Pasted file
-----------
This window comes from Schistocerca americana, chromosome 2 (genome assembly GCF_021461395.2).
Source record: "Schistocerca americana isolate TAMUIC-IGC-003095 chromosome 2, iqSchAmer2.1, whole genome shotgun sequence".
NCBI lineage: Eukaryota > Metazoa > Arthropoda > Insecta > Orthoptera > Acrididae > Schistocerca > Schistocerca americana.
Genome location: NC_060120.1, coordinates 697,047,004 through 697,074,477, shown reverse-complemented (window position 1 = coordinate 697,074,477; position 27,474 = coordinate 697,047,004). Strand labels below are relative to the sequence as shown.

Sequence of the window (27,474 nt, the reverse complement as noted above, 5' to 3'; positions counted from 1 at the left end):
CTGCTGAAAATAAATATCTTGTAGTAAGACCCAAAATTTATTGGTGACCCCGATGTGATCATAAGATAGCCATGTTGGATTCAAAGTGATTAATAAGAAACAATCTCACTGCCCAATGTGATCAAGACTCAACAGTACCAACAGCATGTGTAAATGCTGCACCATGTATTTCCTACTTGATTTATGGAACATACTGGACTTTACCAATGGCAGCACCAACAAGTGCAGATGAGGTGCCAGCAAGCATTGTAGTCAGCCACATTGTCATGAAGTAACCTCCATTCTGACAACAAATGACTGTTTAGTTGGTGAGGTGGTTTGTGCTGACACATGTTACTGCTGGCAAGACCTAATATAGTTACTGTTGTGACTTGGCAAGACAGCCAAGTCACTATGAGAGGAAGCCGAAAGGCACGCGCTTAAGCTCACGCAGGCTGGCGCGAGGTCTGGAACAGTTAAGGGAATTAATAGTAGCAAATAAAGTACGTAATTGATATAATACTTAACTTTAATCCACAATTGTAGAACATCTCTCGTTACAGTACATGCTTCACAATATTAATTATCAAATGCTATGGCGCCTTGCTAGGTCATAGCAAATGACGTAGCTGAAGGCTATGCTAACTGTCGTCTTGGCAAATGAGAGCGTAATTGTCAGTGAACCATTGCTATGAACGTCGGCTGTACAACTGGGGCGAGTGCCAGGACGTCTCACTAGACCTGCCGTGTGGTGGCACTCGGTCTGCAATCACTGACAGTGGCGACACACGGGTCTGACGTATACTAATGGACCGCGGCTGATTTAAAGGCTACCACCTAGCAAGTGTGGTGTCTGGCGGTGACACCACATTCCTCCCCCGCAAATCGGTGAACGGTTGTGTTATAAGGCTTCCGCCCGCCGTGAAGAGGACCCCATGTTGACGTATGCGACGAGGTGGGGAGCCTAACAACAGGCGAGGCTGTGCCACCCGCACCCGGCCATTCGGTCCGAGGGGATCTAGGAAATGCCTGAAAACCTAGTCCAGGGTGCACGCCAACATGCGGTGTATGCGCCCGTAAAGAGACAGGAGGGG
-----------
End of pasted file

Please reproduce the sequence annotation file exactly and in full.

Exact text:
This window comes from Schistocerca americana, chromosome 2 (genome assembly GCF_021461395.2).
Source record: "Schistocerca americana isolate TAMUIC-IGC-003095 chromosome 2, iqSchAmer2.1, whole genome shotgun sequence".
NCBI lineage: Eukaryota > Metazoa > Arthropoda > Insecta > Orthoptera > Acrididae > Schistocerca > Schistocerca americana.
Genome location: NC_060120.1, coordinates 697,047,004 through 697,074,477, shown reverse-complemented (window position 1 = coordinate 697,074,477; position 27,474 = coordinate 697,047,004). Strand labels below are relative to the sequence as shown.

Sequence of the window (27,474 nt, the reverse complement as noted above, 5' to 3'; positions counted from 1 at the left end):
CTGCTGAAAATAAATATCTTGTAGTAAGACCCAAAATTTATTGGTGACCCCGATGTGATCATAAGATAGCCATGTTGGATTCAAAGTGATTAATAAGAAACAATCTCACTGCCCAATGTGATCAAGACTCAACAGTACCAACAGCATGTGTAAATGCTGCACCATGTATTTCCTACTTGATTTATGGAACATACTGGACTTTACCAATGGCAGCACCAACAAGTGCAGATGAGGTGCCAGCAAGCATTGTAGTCAGCCACATTGTCATGAAGTAACCTCCATTCTGACAACAAATGACTGTTTAGTTGGTGAGGTGGTTTGTGCTGACACATGTTACTGCTGGCAAGACCTAATATAGTTACTGTTGTGACTTGGCAAGACAGCCAAGTCACTATGAGAGGAAGCCGAAAGGCACGCGCTTAAGCTCACGCAGGCTGGCGCGAGGTCTGGAACAGTTAAGGGAATTAATAGTAGCAAATAAAGTACGTAATTGATATAATACTTAACTTTAATCCACAATTGTAGAACATCTCTCGTTACAGTACATGCTTCACAATATTAATTATCAAATGCTATGGCGCCTTGCTAGGTCATAGCAAATGACGTAGCTGAAGGCTATGCTAACTGTCGTCTTGGCAAATGAGAGCGTAATTGTCAGTGAACCATTGCTATGAACGTCGGCTGTACAACTGGGGCGAGTGCCAGGACGTCTCACTAGACCTGCCGTGTGGTGGCACTCGGTCTGCAATCACTGACAGTGGCGACACACGGGTCTGACGTATACTAATGGACCGCGGCTGATTTAAAGGCTACCACCTAGCAAGTGTGGTGTCTGGCGGTGACACCACATTCCTCCCCCGCAAATCGGTGAACGGTTGTGTTATAAGGCTTCCGCCCGCCGTGAAGAGGACCCCATGTTGACGTATGCGACGAGGTGGGGAGCCTAACAACAGGCGAGGCTGTGCCACCCGCACCCGGCCATTCGGTCCGAGGGGATCTAGGAAATGCCTGAAAACCTAGTCCAGGGTGCACGCCAACATGCGGTGTATGCGCCCGTAAAGAGACAGGAGGGG